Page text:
The Soil pH has an enormous influence on the biogeochemical processes within the Soil and is therefore described as the ‘master Soil variable’ which influences the biological, chemical and pHysical properties of the Soil and its processes and affects the plant growth and its yield.
The pH of the Soil measures the concentration of Hydrogen ions in the Soil solution. The Soil becomes acidic when the basic elements such as Calcium, Magnesium, Sodium and Potassium are held by Soil colloids and are replaced by Hydrogen ions.
The increase in acidity of the Soil results because of the reduction in pH of Soil. The pH ranges from 1 to 14 with 7 being the neutral. We can say that the Soil which has a pH of 4 has 10 times more acid than a Soil with a pH of 5 and 100 times more acid than a Soil having a pH of 6.
The optimum range for the growth of plants varies among crops. Some of the crops grow best in the range of 6 to 7 while others grow under slightly acidic conditions. The properties of the Soil influences the need and response to nutrients and it varies by region, so it is very important that you have the knowledge of Soil and crop to manage the pH of the Soil for getting best crop results.
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Effects of Soil Acidity
- Acidic Soils restrict the water and nutrient access to the roots and all the major plant nutrients i.e Nitrogen, Phosphorus, Potassium, SulpHur, Calcium, Manganese and also the trace element Molybdenum becomes unavailable and if available then it is only in insufficient quantities. Due to this, the plants start showing deficiency symptoms.
- The dropping of Soil pH makes Aluminium soluble and this retards root growth which restrict the access to water and nutrients and the effect of aluminium toxicity on crops restrict access to stored sub Soil water for grain filling as well and reducing the growth and yield.
- The pH also has an effect on the persistence of herbicides.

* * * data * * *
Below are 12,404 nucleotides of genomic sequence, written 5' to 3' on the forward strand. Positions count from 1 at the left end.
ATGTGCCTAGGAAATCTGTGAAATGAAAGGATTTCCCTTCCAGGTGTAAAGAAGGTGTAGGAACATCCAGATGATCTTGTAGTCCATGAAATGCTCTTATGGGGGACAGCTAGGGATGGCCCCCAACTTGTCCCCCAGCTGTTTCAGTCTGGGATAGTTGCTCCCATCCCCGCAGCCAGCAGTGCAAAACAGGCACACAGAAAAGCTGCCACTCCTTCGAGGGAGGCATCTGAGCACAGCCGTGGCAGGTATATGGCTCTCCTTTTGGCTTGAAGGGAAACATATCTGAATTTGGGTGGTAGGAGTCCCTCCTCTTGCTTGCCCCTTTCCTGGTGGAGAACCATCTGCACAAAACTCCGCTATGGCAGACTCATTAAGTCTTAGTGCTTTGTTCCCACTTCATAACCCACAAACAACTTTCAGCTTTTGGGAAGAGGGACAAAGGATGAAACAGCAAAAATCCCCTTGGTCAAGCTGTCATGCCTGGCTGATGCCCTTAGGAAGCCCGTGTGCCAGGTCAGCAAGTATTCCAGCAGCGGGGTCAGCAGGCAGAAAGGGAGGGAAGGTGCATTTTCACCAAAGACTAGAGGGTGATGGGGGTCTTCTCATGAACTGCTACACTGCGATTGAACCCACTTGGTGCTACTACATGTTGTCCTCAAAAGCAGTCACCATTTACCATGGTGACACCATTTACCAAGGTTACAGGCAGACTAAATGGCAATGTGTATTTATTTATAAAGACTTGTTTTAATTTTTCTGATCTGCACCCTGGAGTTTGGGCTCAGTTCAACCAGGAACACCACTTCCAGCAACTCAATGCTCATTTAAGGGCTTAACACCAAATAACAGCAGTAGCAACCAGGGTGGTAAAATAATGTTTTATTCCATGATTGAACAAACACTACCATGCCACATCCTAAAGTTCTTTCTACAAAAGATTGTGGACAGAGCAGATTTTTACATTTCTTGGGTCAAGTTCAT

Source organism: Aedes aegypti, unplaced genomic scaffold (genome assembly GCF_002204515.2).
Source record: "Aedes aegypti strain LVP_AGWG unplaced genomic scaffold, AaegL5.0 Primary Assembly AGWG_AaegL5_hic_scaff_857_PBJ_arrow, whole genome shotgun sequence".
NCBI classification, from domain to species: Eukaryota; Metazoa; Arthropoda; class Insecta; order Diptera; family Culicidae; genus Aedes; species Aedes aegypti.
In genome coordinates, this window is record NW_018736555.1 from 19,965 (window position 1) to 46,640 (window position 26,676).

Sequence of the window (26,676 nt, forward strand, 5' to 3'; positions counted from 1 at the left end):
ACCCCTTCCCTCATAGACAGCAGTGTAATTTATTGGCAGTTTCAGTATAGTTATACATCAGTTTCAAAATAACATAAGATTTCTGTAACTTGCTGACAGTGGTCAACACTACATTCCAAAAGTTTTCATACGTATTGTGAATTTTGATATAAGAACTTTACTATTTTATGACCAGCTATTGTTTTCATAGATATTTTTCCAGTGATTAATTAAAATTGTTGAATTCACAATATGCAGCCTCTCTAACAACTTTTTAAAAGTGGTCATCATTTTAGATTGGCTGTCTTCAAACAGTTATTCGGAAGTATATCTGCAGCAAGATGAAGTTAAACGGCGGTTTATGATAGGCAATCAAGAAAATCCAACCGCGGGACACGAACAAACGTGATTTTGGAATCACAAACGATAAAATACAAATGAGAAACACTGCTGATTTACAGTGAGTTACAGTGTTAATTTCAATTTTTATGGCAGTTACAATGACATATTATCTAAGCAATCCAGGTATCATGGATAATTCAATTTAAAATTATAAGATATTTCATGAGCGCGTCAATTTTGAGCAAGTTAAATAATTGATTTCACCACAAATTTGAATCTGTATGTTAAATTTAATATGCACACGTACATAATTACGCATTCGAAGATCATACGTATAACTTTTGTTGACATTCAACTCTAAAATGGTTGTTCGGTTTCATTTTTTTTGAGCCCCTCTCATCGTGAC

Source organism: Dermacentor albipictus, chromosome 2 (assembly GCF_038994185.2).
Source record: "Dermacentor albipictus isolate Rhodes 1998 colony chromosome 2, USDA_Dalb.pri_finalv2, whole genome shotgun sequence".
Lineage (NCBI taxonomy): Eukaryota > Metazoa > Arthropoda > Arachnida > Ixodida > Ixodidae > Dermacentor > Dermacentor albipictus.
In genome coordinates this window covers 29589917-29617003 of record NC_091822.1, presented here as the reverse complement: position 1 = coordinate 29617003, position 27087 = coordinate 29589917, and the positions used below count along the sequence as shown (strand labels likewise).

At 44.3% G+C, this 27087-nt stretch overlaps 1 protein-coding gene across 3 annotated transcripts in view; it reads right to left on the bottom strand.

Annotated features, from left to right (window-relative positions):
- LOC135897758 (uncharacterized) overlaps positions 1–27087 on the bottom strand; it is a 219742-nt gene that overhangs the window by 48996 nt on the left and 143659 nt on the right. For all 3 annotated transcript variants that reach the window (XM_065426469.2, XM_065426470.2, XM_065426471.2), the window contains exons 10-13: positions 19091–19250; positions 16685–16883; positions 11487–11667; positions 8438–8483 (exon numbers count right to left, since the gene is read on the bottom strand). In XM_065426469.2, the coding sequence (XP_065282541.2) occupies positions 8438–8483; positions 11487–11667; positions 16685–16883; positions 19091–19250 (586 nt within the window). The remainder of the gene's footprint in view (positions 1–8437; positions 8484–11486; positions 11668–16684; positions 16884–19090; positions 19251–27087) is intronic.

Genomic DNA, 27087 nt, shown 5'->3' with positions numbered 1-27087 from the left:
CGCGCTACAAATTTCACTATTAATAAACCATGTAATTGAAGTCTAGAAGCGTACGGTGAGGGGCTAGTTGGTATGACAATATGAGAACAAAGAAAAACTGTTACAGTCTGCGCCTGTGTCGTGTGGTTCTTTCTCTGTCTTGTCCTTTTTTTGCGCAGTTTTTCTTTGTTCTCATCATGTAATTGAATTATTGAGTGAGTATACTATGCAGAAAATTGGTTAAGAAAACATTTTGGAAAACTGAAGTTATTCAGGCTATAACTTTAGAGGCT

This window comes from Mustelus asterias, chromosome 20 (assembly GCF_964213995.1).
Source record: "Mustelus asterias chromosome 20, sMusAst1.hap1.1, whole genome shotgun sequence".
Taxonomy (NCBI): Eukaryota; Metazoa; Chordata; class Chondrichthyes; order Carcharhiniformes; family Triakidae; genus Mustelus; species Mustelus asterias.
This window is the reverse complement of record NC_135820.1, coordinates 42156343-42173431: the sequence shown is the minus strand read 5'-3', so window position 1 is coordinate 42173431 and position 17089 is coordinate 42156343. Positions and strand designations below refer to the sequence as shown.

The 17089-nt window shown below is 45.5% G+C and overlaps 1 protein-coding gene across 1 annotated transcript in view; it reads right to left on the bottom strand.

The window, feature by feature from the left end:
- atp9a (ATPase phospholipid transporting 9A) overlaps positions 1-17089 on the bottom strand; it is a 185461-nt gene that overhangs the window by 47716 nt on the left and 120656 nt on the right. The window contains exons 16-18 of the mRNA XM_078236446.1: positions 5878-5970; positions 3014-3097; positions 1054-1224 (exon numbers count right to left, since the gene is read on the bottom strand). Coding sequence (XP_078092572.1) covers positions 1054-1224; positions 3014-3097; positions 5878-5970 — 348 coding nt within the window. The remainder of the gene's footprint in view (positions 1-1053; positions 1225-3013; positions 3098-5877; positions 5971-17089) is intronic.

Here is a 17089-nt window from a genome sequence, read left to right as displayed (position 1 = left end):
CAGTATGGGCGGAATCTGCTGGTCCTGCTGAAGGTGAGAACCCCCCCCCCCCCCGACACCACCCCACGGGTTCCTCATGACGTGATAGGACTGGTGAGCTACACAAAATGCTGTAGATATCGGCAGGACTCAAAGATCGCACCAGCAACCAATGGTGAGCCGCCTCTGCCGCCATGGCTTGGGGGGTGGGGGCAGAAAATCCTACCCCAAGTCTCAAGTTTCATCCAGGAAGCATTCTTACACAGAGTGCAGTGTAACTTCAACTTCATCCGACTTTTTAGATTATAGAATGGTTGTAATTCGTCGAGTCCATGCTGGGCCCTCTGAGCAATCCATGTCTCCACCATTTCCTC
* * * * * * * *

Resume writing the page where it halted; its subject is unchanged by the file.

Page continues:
- Low PH in the Soils affects the microbial activity decreasing the legume modulation.
Effects of Alkalinity
Alkaline Soils exhibit deficiency symptoms because the solubility of minerals are reduced and the deficiency of Iron, Manganese, Zinc, Copper and Boron are commonly observed in high pH Soils. Also, there is deficiency of a major nutrient Phosphorus. Calcium also gets deposited in high amounts which accumulates and inhibits the uptake of Potassium and Magnesium nutrients.
Electrical Conductivity (EC)
Electrical Conductivity is a measure of the “total salts” concentration present in the nutrient solution. The mapping of Electrical conductivity depicts a variety of Soil characteristics which are highly correlated to the productivity of crops. Some of the Soil properties that affect electrical conductivity include Soil particle size distribution, Soil organic matter, Soil nutrient levels, Soil compaction, Soil drainage, CEC, Soil water holding capacity and Soil salinity.
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Electrical conductance exists because of the particles having electrical charge that are loosely bound to specific positions within the materials and are capable of conveying electric charge. Liquid water is a conductor and it contains some form of dissolved ions which are movable charged particles. On the other hand, Soil is also a composite conductor in which the water, solid particles and air are present in variable quantities in which the electric charge carriers are dissolved. These ions are usually the major inorganic ions, i.e cations Na+, Mg 2+, Ca 2+, and K+ ; and anions Cl –, SO42-, HCO3–, CO32-, and NO3 –.
When there is no electric field the ions move randomly within the field and no net electric current is observed. On the contrary, when there is an electric field applied, the cations move to the lower potential areas and anions move to higher potentials and therefore, the water or the Soil system starts conducting electricity. Therefore, Electrical conductivity is a pHysical quantity which indicates its ability to conduct electric current and is the reciprocal of the resistivity of the material.
Importance of Monitoring EC
The Electrical conductivity within the nutrient solution influences the growth and development of a plant. During winter months, higher Electrical conductivity is used as it restricts the uptake of water which results in smaller, thicker and stronger cell walls and in this situation, the plants use relatively more energy in the formation of flowers and fruit. Similarly, a low EC during winters produces too much leaf growth and too little fruit growth in the plants.
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During Summers, high EC restricts water absorption too much and therefore it restricts the ability of the plant to cool itself via transpiration. This makes the crop stressed.
The electrical conductivity also influences the production and quality of fruit and generally, a higher Electrical conductivity leads to lower production and smaller fruit size because the cells and the fruits take up less water resulting in a lower fresh weight. However, a high EC also results in better fruit taste.
EC measures the salinity of the Soil which affects the nutrient readiness in the Soil and prevents its absorption by the plants. The more salinity transforms the productive Soil to a less productive Soil.